Margaret Cargioli, managing attorney of the California-based Immigrant Defenders Law Center’s Cross-Border Initiative program, said one of her clients previously housed at the Otay Mesa Detention Center in California, which has reported the highest number of positive COVID-19 cases in detention facilities nationally, was moved to the Houston Processing Center in mid-March. She said her client was denied parole on the grounds that there were not exceptional circumstances and she was notified of the transfer a few days later.

“There was no urgent need,” Cargioli told the Observer. “I don’t understand why they were moving people in and out to another facility.”

Last week, the Immigrant Defenders Law Center released audio from Cargioli’s client in which he can be heard saying he is detained with people who are showing symptoms consistent with COVID-19. Cargioli said the group decided to release the audio, though they are aware that detainees who’ve spoken out about conditions during the pandemic have faced retribution.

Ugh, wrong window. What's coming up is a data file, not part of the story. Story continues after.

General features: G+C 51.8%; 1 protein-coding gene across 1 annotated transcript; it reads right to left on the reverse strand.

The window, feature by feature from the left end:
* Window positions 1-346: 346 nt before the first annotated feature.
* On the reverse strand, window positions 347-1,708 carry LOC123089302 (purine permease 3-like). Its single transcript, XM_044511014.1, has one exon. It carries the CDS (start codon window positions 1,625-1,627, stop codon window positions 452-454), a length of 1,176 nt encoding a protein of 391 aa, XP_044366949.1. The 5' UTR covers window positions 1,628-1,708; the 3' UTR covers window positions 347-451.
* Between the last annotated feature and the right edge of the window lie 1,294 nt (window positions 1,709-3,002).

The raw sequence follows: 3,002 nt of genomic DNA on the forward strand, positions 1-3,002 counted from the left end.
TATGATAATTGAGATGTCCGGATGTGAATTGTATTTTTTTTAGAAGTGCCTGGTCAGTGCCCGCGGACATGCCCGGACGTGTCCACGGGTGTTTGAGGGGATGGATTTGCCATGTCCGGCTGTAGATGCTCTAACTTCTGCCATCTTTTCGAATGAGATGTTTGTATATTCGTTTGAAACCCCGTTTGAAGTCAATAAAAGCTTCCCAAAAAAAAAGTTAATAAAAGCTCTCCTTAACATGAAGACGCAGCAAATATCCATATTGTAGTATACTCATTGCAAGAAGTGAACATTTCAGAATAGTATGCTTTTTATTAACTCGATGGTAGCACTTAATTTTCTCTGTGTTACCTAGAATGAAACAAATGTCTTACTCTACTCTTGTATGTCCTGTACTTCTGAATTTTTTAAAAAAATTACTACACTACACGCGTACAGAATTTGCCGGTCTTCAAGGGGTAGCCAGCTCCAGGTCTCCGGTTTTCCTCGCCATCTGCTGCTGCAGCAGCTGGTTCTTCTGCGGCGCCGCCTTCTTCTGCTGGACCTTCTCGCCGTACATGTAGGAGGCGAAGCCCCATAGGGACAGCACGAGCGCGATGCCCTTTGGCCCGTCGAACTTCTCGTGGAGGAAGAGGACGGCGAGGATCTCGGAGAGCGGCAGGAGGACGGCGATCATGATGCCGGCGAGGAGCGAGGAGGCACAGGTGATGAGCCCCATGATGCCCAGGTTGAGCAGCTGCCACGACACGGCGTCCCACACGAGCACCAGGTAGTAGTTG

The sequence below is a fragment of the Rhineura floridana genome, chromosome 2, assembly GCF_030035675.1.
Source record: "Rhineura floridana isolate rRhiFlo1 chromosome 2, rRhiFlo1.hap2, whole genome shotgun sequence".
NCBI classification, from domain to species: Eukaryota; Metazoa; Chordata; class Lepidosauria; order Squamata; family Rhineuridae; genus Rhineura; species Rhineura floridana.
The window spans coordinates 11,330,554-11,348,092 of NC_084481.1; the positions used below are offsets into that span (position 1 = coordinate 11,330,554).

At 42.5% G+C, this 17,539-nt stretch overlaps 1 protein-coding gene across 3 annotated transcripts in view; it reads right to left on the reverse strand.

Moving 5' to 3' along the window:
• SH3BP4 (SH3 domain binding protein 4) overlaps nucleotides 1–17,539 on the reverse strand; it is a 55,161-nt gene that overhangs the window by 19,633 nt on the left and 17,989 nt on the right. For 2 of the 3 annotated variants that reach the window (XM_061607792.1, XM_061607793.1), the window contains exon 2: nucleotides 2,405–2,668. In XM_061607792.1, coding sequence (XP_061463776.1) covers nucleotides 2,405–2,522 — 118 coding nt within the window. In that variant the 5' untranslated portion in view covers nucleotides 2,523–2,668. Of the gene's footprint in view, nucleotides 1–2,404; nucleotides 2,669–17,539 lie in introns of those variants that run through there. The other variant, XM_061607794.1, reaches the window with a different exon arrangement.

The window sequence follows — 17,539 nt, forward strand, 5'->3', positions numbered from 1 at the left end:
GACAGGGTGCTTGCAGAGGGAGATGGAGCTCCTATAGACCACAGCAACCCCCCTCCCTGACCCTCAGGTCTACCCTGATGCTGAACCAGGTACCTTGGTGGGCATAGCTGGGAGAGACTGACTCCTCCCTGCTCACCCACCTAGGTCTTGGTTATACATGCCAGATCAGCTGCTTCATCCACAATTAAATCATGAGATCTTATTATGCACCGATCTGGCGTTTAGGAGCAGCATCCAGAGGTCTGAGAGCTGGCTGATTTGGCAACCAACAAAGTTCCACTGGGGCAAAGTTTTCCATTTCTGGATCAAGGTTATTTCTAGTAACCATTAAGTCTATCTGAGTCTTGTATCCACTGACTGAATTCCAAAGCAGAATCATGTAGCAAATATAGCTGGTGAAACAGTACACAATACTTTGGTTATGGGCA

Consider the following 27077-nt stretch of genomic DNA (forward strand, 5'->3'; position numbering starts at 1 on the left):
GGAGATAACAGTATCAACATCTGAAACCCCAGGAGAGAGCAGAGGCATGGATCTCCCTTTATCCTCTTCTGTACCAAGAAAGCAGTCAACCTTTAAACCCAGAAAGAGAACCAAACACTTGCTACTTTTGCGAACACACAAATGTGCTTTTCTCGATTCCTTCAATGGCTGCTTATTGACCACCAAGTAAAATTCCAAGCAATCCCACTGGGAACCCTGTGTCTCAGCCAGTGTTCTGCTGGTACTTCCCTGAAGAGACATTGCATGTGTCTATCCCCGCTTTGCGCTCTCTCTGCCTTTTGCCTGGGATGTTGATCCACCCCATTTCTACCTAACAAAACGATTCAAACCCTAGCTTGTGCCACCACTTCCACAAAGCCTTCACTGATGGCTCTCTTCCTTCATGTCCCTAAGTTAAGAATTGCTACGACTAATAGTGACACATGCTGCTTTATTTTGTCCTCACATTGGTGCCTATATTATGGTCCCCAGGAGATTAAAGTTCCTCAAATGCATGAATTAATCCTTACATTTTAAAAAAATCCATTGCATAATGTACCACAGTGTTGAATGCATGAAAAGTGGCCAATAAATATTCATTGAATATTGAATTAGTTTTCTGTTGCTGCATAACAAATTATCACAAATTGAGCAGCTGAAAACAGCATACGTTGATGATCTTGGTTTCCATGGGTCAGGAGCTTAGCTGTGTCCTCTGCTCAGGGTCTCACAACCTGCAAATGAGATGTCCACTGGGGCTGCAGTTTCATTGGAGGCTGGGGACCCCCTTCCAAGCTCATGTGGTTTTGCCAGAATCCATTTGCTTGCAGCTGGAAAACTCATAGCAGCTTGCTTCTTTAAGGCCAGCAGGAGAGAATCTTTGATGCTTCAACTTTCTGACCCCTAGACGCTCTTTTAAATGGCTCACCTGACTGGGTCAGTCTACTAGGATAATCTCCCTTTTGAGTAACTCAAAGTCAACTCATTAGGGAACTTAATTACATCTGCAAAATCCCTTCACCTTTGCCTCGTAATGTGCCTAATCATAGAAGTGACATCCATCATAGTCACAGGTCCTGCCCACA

The virus isn’t discriminating by age either. In the past two weeks, Sanchez Kennedy said her office became aware of at least one minor in the custody of the Office of Refugee Resettlement (ORR) housed at an ORR shelter where staffers have tested positive for COVID-19 who was transferred to ICE custody after turning 18. “All of these transfers are concerning us because it is putting the detainees at increased risk of contracting COVID-19,” Sanchez Kennedy told the Observer.

In a statement, ORR said six “unaccompanied alien children,” or UAC, have recovered and 21 others have tested positive and remain in medical isolation in two Texas shelters and one in Illinois. Discharges of unaccompanied minors continue nationwide, and on April 6, ORR issued field guidance on how to discharge a minor who has tested positive or been exposed to COVID-19. Additionally, ORR said there are currently 53 self-reports of positive COVID-19 test results among personnel affiliated with ORR programs in seven states.

Correction: ICE reported 25 detention center employees who tested positive for COVID-19 as of Thursday, April 16. The Observer originally stated the agency reported 21. The Observer regrets the error.

Find all of our coronavirus coverage here.

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Acacia Coronado is a reporter for the Associated Press. As a fellow for the Texas Observer in 2020, she covered immigration and deportation issues and broke new ground on conditions in the largest migrant camp on the Texas-Mexico border.